Creating a layered strategy

Planning your layered strategy should include weighing the specific requirements of each entry point. Today’s security entrances and sensor technologies provide the best way to maintain the level of throughput needed, while optimizing physical access at critical entry/egress points. Many secured entry solutions work well at attended entrances in managing traffic flow while detecting and deterring unauthorized access.  Other solutions are engineered to help prevent unauthorized access at unattended entrances, a growing imperative with hybrid work schedules. Generally, security entrances can be classified into three groups: deterrence, detection and prevention. 

  • At the most basic level of security, you can deter unauthorized access by installing security entrances such as tripod or full height turnstiles. Under the supervision of security personnel, these discourage any casual unauthorized attempts to enter a facility.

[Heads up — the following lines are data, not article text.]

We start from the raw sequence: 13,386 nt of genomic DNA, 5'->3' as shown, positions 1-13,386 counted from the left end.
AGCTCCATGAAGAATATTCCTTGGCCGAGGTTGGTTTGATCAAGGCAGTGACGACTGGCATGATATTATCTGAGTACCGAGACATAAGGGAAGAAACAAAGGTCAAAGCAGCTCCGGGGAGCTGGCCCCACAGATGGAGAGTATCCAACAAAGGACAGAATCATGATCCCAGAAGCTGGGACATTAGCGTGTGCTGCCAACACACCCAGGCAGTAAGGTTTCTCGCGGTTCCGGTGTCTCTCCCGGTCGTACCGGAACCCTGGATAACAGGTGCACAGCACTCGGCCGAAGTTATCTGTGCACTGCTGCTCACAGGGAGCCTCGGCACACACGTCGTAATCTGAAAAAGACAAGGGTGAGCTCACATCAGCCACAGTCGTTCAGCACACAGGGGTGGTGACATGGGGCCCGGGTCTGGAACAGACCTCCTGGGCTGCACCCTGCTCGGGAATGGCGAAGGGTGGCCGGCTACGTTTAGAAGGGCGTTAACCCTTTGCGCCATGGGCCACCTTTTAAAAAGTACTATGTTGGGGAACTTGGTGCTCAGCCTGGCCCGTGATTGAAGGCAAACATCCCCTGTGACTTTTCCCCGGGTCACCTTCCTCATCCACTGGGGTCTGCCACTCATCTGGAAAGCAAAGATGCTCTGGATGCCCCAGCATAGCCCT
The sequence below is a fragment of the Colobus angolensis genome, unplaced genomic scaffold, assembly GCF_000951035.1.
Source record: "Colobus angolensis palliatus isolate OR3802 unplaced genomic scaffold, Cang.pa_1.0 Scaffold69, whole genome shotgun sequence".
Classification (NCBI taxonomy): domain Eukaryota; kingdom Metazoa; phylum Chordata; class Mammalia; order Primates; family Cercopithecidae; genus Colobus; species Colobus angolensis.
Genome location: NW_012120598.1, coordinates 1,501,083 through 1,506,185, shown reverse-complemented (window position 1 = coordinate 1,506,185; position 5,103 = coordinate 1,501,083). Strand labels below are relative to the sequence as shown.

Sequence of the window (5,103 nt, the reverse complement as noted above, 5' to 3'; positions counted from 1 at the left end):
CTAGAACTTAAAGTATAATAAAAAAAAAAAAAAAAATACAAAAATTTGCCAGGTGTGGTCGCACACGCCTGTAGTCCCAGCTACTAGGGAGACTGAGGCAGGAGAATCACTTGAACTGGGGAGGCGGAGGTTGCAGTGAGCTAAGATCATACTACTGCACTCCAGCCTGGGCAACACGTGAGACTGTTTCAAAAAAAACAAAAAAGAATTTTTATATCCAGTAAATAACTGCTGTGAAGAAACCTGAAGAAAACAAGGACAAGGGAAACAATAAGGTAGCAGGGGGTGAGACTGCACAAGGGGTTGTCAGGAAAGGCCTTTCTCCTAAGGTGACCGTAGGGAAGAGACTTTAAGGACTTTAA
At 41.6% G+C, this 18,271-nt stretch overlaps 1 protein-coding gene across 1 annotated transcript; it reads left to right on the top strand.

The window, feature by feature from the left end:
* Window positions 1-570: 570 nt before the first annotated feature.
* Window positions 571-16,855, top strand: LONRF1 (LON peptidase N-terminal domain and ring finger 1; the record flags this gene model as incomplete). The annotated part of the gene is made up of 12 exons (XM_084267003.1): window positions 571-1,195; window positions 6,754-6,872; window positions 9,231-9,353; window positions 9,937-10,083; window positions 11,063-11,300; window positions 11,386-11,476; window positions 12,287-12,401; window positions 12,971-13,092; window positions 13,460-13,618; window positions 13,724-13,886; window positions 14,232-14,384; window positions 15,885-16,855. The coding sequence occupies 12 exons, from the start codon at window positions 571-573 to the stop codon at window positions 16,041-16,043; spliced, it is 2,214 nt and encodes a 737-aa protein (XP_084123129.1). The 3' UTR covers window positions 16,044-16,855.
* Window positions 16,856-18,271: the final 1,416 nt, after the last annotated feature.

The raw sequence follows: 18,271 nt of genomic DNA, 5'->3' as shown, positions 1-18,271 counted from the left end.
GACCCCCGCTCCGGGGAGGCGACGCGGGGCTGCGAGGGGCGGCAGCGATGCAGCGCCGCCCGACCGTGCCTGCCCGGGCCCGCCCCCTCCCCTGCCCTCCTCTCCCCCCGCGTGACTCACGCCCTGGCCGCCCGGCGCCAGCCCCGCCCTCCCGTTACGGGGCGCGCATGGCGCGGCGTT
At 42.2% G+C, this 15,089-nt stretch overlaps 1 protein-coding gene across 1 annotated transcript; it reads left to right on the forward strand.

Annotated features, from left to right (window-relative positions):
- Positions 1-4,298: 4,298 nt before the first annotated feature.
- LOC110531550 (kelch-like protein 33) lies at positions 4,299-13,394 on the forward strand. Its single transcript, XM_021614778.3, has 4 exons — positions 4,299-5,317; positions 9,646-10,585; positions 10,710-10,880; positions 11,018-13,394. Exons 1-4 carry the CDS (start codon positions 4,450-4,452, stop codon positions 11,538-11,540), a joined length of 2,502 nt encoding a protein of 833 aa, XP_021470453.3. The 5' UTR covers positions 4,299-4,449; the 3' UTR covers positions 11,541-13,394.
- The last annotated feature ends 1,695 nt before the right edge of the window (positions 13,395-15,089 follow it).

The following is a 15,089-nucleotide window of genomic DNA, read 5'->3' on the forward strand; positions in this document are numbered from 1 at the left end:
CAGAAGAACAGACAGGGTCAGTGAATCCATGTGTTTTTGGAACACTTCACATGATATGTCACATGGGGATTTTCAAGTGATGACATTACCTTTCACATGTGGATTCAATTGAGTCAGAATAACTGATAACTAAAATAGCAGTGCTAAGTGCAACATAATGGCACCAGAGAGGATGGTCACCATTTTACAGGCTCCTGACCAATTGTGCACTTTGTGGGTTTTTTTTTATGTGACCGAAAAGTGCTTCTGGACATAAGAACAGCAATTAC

• At the next level, you can choose security entrances like optical turnstiles with embedded sensor and access technologies that detect unauthorized entry attempts, including tailgating and piggybacking, and issue alarms in real time. This enables security personnel to take swift action. 
  • Finally, for the most secure access points, you need to prevent unauthorized entry and exit, including tailgating and piggybackingHere, you should choose entrances such as interlocking mantrap portals or security revolving doors that can be integrated with other technologies to identify unauthorized attempts and block the bad actor from entering. These highest-end solutions virtually eliminate the need and expense of supervised guards. 

Secure workflow: One example

The following example demonstrates how to create a secure workflow throughout a manufacturing facility.

Perimeter and parking lots

Prevent unauthorized access resulting from tailgating and piggybacking with two-way full height turnstiles equipped with access control, intercom, video monitoring, and an adjacent ADA pedestrian gate. Additionally, by collecting metrics gathered by sensor systems embedded in these solutions, security personnel can predict and quantify their actual risk of infiltration.